F1 » 1 May 2013
Long Beach talks 'don't amount to anything'
Despite reports of talks, it would appear that Long Beach is unlikely to fall back into Bernie Ecclestone's hands... or that he intends it to.
F1 enjoyed a long relationship with the Long Beach Grand Prix before the latter turned its affections towards CART – and subsequently Champ Car and Indycar – but there are more than a fewer doubts concerning rumours of a reunion in 2015.
Long Beach's current deal with Indycar expires at the end of next season and, since last weekend's event on the city's streets, the talk has been of a possible return to the F1 ranks. Bernie Ecclestone has made no secret of the fact that he has been in touch with the event's organisers, but there is the belief that the 'discussions' are little more than a means of putting pressure on the second American race that Ecclestone really wants to see.
The cancellation of this year's proposed Grand Prix of America on the streets of New Jersey was a blow for Ecclestone's aim of establishing an event close to the major population centre of New York and, with little in the way of progress reports from organisers, the octogenarian probably thought it was time for a shot across their bows.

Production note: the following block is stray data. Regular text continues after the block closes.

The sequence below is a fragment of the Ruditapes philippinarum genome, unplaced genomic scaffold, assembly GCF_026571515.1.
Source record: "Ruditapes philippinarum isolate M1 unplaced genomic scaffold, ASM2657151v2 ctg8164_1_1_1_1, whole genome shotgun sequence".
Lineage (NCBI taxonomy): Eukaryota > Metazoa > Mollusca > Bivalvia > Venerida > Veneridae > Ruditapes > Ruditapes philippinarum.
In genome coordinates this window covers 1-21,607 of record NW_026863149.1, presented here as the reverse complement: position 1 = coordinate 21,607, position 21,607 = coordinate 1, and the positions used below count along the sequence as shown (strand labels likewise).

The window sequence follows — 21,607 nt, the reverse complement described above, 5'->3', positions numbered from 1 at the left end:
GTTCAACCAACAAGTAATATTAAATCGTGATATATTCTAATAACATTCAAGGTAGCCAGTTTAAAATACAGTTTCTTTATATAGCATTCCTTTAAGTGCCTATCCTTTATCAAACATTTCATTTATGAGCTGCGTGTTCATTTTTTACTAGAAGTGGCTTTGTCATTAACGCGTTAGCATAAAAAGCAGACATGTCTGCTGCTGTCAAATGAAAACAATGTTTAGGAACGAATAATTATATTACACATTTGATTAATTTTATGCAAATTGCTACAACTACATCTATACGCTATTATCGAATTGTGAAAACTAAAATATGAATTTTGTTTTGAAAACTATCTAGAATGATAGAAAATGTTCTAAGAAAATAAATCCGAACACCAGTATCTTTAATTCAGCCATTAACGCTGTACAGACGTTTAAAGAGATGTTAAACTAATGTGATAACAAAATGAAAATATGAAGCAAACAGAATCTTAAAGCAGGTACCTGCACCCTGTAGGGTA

"We are not in deep discussions with Long Beach but we have spoken to them," he told ESPN following speculation that, along with LBGP founder Chris Pook and sponsorship guru Zak Brown, he was looking at ways of buying the event back from current owners Kevin Kalkhoven and Gerald Forsythe.
Brazilian journalist Livio Oricchio is among those who feel that the 'talks' are a ploy designed to jolt New Jersey into action.
“It will be surprising if these preliminary negotiations [with Long Beach] develop,” he wrote in O Estado de S.Paulo, “Ecclestone's statements sound more like a message to the organisers of the race in New Jersey.”
Oricchio also claims that New Jersey's real problem is financial, and not the red tape that comes with trying to stage a race on the streets.
Out in Long Beach, meanwhile, Kalkhoven insists that he and Forsythe have no intention of selling out to Ecclestone, while the event's president and chief executive, Jim Michaelian, say he has heard it all before.
"This is a story that keeps bouncing around every year or so, despite the fact that the race isn't for sale and there's been no contact between anyone and Kevin about a sale,” he told the local Long Beach Press-Telegram newspaper, "Nothing is happening and to keep speculating, playing this 'what if' game, just encourages more rumours that don't amount to anything."
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